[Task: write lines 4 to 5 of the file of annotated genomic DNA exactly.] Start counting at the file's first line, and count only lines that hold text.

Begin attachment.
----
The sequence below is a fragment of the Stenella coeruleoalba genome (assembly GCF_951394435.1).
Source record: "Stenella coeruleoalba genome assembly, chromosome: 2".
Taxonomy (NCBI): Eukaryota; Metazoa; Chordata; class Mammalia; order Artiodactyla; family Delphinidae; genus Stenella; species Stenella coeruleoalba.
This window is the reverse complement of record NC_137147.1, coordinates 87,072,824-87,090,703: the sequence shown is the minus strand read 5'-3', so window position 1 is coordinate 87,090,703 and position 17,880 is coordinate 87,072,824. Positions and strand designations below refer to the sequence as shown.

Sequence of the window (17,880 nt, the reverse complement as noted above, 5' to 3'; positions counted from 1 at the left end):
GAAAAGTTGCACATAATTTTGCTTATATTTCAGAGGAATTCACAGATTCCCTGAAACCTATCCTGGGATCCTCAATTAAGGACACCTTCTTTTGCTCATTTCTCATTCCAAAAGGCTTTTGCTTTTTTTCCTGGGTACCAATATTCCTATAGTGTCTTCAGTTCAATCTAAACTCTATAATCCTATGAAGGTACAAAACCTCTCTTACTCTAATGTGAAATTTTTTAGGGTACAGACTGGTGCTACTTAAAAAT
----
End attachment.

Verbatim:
This window is the reverse complement of record NC_137147.1, coordinates 87,072,824-87,090,703: the sequence shown is the minus strand read 5'-3', so window position 1 is coordinate 87,090,703 and position 17,880 is coordinate 87,072,824. Positions and strand designations below refer to the sequence as shown.

Sequence of the window (17,880 nt, the reverse complement as noted above, 5' to 3'; positions counted from 1 at the left end):